Yin is a style of yoga in which seated postures are held for a long time (typically at least 5 minutes). I ignored it for a long time because I misunderstood the value of stillness. Plus, one never sweats in Yin, so how could it be good for you?
If you have yet to add Yin to your practice here are 5 hidden benefits to consider:
1. You complement your practice.
In the flow classes like Ashtanga and Vinyasa (yes, there are many other forms of yoga but for the sake of brevity, I'll just refer to these two), movement generates heat and the body, mind, and soul experience an expansive state. Yin complements such movement by challenging one to remain still for extended periods of time.
2. You sit still.
This is particularly difficult for Type A personalities who see the world as a series of challenges to conquer. In Yin, there is no challenge. You're not even allowed to use your muscles and you certainly won't sweat. You just remain still in a specific seated posture. That’s it! Try not to fidget and let me know how it goes!
3. You actually listen to your breath
While you're supposed to hear your Ujjayi breath during Ashtanga or Vinyasa, sometimes it is
difficult to do so because of a variety of reasons. In Yin, there is complete silence for long periods of time, so your breath is actually the only thing you may have to listen to. This in and of itself is actually quite amazing. If you think about it, how often do people listen to their breath?
4. You'll have to learn a new way to manage your mind and emotions (Vritti).
This was the biggest challenge for me. It was extremely difficult to get rid of all the noise in my head during long periods of stillness. What Yin has taught me is that the stillness in and of itself can be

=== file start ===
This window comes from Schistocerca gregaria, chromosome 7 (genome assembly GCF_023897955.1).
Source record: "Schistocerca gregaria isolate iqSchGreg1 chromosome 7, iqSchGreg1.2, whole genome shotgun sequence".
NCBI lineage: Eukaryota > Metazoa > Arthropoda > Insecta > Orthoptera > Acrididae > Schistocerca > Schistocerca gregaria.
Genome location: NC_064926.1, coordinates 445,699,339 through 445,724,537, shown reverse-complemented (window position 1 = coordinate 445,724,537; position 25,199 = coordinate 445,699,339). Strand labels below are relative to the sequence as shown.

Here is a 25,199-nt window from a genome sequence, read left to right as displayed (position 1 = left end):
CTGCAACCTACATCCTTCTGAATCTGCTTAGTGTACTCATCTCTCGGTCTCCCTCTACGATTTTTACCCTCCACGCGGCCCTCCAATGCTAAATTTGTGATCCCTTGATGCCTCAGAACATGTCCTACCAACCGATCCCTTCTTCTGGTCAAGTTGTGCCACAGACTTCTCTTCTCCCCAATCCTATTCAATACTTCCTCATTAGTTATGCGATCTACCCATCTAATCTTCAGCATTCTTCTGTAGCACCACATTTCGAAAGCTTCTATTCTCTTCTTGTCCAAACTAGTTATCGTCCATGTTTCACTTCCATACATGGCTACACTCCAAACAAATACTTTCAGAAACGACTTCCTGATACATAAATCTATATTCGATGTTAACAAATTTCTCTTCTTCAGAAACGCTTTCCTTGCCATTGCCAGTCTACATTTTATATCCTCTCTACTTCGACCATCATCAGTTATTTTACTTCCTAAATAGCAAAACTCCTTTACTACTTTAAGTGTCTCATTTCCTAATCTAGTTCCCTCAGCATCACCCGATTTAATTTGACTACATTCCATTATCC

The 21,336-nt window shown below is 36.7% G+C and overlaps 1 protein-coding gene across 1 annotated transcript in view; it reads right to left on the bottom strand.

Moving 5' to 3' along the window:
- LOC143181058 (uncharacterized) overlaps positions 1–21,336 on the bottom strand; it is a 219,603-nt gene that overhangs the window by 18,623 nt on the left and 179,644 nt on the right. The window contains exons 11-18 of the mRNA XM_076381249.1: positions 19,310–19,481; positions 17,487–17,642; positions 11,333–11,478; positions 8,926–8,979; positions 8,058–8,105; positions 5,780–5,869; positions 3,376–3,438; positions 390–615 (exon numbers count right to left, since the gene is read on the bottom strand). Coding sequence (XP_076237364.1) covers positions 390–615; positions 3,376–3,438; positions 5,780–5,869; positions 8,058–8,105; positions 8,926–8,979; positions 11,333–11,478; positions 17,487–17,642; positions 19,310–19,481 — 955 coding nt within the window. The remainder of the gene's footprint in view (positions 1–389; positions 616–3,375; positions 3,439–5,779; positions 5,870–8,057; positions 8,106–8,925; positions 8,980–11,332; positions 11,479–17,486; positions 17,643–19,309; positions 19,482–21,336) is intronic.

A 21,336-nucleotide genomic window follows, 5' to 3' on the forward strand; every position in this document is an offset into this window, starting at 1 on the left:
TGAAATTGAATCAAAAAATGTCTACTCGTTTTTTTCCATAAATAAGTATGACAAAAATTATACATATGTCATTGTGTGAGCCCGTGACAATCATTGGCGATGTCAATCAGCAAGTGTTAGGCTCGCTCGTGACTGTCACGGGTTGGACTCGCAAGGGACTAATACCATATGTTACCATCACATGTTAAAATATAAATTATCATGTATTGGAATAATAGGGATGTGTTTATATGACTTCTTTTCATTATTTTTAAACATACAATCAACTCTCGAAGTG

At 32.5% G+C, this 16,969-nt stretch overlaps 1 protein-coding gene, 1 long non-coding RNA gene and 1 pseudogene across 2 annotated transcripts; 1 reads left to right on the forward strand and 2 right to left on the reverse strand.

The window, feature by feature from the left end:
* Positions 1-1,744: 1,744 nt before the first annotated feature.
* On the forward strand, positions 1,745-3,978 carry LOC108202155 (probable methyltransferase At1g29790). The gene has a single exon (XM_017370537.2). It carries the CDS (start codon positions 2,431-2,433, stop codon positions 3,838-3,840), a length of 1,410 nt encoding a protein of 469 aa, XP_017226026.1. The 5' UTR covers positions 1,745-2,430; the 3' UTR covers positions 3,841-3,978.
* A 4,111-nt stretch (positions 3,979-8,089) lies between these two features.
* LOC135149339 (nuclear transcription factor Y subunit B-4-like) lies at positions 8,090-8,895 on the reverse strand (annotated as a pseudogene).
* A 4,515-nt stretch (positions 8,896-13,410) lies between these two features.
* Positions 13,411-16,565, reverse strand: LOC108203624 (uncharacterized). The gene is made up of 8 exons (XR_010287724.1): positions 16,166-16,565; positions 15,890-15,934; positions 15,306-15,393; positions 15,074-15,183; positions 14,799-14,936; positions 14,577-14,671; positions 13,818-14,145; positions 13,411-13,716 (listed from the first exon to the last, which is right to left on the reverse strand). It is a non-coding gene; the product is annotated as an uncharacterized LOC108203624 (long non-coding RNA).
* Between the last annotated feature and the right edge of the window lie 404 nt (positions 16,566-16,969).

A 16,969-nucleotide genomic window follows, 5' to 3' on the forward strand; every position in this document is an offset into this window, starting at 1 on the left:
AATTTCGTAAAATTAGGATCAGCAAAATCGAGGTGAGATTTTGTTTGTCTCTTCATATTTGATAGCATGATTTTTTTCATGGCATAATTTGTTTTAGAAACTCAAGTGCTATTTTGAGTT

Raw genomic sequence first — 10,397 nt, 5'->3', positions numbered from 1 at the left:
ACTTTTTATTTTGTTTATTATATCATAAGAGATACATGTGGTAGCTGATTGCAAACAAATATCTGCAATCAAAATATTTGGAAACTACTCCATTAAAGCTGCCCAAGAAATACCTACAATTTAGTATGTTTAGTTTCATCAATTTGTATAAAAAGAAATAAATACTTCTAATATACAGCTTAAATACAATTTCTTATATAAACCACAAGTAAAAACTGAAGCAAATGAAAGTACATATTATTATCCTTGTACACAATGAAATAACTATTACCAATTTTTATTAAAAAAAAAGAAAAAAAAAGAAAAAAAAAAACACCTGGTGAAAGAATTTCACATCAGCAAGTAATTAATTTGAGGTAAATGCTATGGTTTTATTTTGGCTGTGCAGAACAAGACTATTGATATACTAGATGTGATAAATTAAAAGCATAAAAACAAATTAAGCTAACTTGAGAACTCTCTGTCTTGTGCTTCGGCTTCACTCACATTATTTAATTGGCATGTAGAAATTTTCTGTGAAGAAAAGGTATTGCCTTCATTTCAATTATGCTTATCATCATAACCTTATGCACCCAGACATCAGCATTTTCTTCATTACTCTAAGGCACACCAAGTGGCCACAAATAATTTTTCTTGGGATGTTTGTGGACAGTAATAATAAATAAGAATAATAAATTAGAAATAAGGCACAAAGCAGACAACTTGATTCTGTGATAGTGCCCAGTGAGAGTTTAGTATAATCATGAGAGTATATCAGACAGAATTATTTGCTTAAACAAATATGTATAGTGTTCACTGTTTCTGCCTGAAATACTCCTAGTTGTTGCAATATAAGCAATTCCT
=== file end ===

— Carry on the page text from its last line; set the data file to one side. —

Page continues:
the catalyst to quiet the mind. Instead of fighting the stillness, I have learned to accept it and allow the expansiveness to occur in my physical body as well as in my mind.
5. You realize that growth occurs through stillness.
Perhaps the biggest lesson Yin has taught me is to think differently. The “no pain no gain” approach that I lived with for 25 years gave way to a “growth through stillness” mentality. Stillness is often the antithesis to the Type A personality but Yin challenges one to go beyond such thinking.
Give Yin a try. Allow yourself to find value in stillness. This in and of itself can be challenging on both a cerebral and physical level. Perhaps you can add it to your practice once a week or a few times each month. I would love to hear your thoughts on Yin and your journey of growth through stillness.
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